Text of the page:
Top Benefits of Pressure Cooking


Pressure cookers are widely used in many homes and restaurants. The modern-day pressure cookers are safe for cooking. That is because they do not emit the screeching sound. In addition, they have a lot of safety features that prevent excessive pressure build-up and locking lid handles, which do not open until the pressure gets released. In fact, they are a huge improvement on the steam spitting, noisy, rattling pots. These are some of the advantages of using pressure cookers.

Foods Retain Their Nutrients

The good thing about eating pressure-cooked foods is that they provide a nutritional boost as compared to those cooked for long periods using traditional cookware. Remember that the long periods of cooking, the more nutrients that get destroyed. You can check out this Instant Pot London Broil recipe and give it a try. You should note that foods cooked in the pressure cooker using less liquid and are faster. Ideally, the liquid gets boiled away, leaving the food to have lots of nutrients.

Saves Energy

The truth is that pressure cooking is more efficient as compared to using a wide range of multiple pots on different burners. Thus, this results in huge energy savings. You should note that pressure cookers are suitable for one-pot cooking recipes. Moreover, as the foods take less cooking time, less energy is required to prepare the meals.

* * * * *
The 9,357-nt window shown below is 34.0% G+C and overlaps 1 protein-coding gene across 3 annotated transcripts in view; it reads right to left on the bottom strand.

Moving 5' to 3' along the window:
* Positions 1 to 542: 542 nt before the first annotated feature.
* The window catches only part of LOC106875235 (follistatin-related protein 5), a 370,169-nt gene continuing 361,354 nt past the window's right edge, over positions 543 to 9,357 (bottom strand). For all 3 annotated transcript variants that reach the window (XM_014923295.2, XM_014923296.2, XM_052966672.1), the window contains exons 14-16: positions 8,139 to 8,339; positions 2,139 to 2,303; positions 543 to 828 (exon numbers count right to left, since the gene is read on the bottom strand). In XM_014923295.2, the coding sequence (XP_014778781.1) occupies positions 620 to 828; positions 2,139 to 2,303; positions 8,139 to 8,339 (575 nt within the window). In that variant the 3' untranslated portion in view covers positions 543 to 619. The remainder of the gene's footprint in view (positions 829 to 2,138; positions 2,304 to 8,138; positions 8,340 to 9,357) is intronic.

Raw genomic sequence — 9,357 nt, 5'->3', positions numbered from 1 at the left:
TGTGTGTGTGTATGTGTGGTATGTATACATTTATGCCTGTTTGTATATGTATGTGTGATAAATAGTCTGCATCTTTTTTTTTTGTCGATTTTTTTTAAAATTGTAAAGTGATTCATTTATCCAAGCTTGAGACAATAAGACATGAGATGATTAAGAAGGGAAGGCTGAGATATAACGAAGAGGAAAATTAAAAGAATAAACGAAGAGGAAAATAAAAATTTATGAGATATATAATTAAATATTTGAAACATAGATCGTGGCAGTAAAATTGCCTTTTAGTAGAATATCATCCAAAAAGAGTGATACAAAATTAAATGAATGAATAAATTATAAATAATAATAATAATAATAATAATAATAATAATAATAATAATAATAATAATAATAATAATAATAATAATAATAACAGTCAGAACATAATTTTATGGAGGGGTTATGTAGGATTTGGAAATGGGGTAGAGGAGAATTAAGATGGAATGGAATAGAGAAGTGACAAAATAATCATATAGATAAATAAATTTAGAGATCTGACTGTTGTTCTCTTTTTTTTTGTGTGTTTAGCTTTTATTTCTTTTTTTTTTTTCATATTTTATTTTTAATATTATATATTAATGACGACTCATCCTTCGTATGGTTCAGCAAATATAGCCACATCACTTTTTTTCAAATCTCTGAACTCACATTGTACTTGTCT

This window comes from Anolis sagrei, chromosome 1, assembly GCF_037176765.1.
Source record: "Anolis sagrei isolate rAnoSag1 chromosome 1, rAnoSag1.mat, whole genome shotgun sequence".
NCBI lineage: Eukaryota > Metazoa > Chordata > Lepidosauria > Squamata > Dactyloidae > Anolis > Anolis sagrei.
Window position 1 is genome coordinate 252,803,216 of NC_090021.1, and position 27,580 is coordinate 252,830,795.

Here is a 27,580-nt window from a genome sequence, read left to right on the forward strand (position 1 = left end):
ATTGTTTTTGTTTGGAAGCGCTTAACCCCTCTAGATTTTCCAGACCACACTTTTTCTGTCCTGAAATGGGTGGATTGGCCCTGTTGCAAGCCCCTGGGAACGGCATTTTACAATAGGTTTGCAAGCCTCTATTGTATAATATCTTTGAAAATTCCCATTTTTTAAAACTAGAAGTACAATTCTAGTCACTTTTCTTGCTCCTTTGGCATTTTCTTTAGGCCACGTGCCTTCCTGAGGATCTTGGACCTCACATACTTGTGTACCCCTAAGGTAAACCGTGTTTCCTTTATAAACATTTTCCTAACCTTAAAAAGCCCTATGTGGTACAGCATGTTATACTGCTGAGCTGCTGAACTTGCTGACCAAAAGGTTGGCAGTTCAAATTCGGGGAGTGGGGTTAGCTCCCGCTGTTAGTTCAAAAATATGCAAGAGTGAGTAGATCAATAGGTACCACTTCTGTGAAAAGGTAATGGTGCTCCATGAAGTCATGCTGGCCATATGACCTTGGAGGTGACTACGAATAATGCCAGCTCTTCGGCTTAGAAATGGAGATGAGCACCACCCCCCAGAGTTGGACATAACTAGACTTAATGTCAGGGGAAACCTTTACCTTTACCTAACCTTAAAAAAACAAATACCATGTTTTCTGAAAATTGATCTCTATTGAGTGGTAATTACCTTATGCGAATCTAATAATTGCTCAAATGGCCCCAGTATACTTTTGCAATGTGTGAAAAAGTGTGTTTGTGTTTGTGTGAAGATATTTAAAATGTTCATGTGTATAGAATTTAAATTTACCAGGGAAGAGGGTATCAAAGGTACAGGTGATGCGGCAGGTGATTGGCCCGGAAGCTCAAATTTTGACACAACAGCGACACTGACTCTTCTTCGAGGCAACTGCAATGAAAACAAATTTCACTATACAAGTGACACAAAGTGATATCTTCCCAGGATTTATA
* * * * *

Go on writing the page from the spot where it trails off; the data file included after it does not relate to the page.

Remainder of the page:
Saves Time

Cooking time is reduced as the foods take up to 75% faster to cook in a pressure cooker. This makes it a great tool for getting your meal on the table quickly. You probably remember the days when you could get from work feeling too tired to cook. On such days, the pressure cooker could help whip up a tasty and nutritious one-pot meal. Ensure you throw in ingredients, and you will have your dinner ready.

Kitchen is Cooler

As summers get warmer, the heat waves across the country reduce the heat that is generated by cooking. In fact, when cooking with regular stovetop pans and pots, the heat does rise through the pan and even travels upwards. Some of the heat gets directed out of the house through the stovetop fan. When you use a pressure cooker, it retains both steam and heat, and none escapes when cooking.

Less Cleaning is Needed

When you cook with a regular stovetop, you tend to leave residues behind. In fact, oils and steams escape from the open cookware and settle on the adjacent surfaces that require minimal cleanup after every meal is cooked. However, a pressure cooker has a secured lid that prevents spatters or splashes from escaping when cooking.